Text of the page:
In early Irish Christianity, martyrdom was not limited to shedding blood for the faith. The Cambrai Homily, the oldest known Irish homily from the early 7th century, explains that there are actually a unique triad of “colored” martyrdoms for Catholics!

Housed today in the France’s Le-Labo Cambrai museum, the document is also early evidence of the Church in Ireland developing a vernacular alongside Latin.

White Martyrdom
White martyrdom is characterized by a complete separation from worldly attachments for the sake of God. This form of martyrdom does not necessarily involve physical suffering, but demands a life of strict asceticism. Early Christian hermits and monks, like those who followed Saint Columba to Iona, embraced this path, leaving behind all they loved to devote themselves entirely to spiritual pursuits.

Blue Martyrdom
Blue martyrdom involves rigorous self-denial through fasting and penance. It requires individuals to control their desires and perform acts of repentance without necessarily withdrawing from society. The color blue (or green) symbolizes the hardships endured, often leaving a physical mark, with pallor from severe fasting and penance.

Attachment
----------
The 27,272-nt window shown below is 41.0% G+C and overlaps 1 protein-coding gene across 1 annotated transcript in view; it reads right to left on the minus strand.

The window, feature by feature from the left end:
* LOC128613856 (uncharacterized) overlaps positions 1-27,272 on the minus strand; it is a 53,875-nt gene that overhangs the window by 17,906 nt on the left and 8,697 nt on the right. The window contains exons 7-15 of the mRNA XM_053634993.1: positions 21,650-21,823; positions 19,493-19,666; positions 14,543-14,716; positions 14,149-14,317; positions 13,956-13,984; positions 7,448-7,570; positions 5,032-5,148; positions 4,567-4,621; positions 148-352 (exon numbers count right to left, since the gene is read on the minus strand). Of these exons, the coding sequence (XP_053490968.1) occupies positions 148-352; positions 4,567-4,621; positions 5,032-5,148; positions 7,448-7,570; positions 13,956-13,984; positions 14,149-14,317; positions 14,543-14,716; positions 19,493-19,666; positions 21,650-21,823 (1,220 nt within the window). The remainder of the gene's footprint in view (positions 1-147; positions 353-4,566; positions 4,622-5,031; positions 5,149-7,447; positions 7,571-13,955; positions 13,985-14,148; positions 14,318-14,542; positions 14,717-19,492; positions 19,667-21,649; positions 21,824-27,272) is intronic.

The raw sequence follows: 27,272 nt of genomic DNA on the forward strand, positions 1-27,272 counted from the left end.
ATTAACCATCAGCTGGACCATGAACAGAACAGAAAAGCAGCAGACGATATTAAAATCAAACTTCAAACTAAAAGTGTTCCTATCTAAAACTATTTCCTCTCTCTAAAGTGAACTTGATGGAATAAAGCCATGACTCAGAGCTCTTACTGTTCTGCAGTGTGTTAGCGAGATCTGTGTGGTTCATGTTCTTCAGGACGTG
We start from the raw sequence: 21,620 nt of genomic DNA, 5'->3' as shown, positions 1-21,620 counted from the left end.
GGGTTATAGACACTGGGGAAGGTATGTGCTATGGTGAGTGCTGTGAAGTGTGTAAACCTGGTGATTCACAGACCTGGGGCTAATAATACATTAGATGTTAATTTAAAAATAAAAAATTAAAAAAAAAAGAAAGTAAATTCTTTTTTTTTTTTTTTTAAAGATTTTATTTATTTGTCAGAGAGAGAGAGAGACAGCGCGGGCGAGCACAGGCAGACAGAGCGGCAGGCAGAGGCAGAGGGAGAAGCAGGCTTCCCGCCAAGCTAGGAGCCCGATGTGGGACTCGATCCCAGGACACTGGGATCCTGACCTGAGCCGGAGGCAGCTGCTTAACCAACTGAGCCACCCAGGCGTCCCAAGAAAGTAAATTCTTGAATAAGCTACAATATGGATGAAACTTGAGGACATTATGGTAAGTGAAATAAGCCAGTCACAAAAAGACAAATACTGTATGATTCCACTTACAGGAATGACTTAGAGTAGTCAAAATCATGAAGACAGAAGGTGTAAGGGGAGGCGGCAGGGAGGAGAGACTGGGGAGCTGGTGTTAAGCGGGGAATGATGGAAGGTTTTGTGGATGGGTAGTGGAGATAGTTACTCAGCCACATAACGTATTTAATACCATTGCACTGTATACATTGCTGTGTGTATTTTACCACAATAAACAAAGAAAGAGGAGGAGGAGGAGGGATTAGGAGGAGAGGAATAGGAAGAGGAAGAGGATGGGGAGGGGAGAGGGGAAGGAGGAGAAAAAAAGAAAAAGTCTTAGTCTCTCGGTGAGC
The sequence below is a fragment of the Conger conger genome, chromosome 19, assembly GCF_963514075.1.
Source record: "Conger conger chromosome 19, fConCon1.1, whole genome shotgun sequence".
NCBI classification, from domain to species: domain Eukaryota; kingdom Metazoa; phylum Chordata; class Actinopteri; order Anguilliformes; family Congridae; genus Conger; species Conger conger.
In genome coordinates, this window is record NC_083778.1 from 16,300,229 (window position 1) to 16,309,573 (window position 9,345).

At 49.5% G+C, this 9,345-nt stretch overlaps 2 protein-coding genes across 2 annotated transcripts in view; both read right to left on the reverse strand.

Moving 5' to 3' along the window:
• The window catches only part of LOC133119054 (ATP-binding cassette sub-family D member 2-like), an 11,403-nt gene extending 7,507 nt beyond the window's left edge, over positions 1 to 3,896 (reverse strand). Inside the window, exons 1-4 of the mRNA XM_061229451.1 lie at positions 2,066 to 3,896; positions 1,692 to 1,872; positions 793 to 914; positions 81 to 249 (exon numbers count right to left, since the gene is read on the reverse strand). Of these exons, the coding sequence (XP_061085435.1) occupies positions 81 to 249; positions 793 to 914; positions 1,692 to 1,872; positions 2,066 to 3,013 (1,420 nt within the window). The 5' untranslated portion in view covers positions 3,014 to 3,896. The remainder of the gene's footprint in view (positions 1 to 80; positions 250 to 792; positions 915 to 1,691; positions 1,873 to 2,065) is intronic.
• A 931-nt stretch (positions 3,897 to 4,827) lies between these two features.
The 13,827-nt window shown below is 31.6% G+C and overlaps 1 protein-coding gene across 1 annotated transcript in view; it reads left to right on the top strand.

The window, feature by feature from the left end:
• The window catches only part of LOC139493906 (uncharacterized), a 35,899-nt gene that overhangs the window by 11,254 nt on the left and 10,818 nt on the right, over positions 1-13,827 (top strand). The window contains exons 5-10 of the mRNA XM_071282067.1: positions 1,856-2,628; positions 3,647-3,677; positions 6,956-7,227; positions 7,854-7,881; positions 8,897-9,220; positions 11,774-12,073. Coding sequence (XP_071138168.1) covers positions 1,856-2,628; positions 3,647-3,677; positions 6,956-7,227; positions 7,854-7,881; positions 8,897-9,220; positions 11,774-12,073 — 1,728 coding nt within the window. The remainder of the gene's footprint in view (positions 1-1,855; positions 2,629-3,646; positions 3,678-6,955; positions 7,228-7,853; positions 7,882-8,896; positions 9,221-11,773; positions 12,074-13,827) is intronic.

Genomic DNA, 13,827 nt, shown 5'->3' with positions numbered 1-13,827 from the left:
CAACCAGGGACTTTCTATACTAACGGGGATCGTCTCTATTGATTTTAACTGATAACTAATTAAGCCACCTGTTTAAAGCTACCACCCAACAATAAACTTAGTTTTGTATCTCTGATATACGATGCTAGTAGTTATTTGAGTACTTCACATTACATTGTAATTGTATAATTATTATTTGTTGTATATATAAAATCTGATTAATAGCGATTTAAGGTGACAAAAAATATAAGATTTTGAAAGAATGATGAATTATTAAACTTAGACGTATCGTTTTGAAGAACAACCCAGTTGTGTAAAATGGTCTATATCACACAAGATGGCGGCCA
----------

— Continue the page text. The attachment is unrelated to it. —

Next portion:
Red Martyrdom
Red martyrdom is the most traditional form, involving violent death or severe persecution. This type of martyrdom was relatively rare in early Christian Ireland, becoming more common during periods of Viking invasions. It signifies the ultimate sacrifice, where individuals shed their blood for the defense and spread of the Catholic faith.

Pope Gregory I was instrumental in defining these categories of martyrdom. His work Homilia in Evangelia assigns the colors red, blue (or green), and white to represent the varying “modes” of sacrifice.

This classification system by Pope Gregory I helped formalize the understanding of martyrdom within the Church, recognizing the different trials faced by the faithful on their paths to holiness.

Photo credit: Public Domain via Wikimedia Commons
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